I was born and raised in Nigeria, where I studied Chemical Engineering at undergraduate level at the University of Lagos, and then worked in the water sector. I moved to the UK in 2007 for my MSc at Newcastle University and two years later, started my PhD in the Department of Civil and Environmental Engineering at Imperial. My focus was investigating the removal of contaminants from water using a pervaporative membrane filtration process.
Since 2014, I have had two Imperial-based postdoctoral research positions working together with multiple collaborators. In between these research positions, I spent eighteen months working with a water-focused international charity.
My current research at Imperial contributes to addressing gaps in critical knowledge and to recommending guidelines for the design of water infrastructure in regions that are endemic with water-based diseases, as part of a GCRF project called WISER. My role involves coordinating case studies in Ethiopia and Tanzania to determine social and economic factors relevant to achieving affordable, sustainable and equitable water access.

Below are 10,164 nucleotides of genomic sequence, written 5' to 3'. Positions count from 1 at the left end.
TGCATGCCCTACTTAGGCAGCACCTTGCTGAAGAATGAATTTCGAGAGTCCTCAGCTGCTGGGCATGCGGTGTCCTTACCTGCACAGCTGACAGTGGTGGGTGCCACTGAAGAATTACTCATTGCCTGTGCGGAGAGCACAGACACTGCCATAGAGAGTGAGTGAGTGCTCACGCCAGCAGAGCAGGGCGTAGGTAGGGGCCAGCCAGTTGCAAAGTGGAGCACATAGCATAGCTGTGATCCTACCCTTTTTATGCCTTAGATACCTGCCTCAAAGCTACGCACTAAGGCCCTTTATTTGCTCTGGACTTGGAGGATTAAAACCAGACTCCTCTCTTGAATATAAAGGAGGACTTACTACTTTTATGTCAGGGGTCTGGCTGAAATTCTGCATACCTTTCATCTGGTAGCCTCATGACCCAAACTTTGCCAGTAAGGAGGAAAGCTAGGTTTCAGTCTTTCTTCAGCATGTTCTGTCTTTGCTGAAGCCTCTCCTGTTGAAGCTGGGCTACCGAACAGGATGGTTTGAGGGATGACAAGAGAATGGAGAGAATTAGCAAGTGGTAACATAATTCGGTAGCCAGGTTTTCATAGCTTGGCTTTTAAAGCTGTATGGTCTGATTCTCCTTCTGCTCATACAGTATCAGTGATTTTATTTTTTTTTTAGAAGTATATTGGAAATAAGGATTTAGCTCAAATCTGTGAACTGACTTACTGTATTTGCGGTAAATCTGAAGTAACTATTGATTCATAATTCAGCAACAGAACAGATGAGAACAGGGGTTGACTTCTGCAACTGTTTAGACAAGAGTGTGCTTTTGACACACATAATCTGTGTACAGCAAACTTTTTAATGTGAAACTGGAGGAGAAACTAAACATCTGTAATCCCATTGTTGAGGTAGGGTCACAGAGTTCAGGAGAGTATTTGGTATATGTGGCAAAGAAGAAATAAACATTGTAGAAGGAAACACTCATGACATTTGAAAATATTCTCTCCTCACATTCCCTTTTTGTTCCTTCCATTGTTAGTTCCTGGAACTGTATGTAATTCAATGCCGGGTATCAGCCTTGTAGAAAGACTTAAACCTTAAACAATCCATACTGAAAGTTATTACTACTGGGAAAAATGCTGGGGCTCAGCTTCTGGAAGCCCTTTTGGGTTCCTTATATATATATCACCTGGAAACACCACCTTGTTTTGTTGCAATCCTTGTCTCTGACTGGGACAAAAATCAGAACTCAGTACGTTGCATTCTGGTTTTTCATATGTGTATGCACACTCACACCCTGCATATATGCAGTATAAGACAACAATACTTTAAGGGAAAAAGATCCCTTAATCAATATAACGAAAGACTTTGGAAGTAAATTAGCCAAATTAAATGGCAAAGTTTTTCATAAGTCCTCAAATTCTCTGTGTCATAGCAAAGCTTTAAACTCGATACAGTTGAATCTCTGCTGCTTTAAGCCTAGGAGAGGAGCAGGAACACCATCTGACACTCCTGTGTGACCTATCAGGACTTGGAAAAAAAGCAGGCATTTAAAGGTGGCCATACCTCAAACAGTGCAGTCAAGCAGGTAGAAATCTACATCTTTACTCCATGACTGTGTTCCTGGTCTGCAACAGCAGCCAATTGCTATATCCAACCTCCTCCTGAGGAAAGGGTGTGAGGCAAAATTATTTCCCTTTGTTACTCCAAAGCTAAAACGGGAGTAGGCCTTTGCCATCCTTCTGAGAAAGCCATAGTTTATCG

I have enjoyed working in this role because aside from the excitement of doing innovative global research, it is incredibly rewarding to see the positive impact on the lives of people living in extreme poverty. The collective outcome of the project will help to inform in-country policy makers on decisions for choosing appropriate safe water interventions.
The societal engagement opportunities at Imperial have also enabled me to win research seed funding, and explore international engagement through research. I have been able to engage vulnerable street children in Tanzania with educational activities which communicated the risks of exposure to contaminated water in order to reduce infection.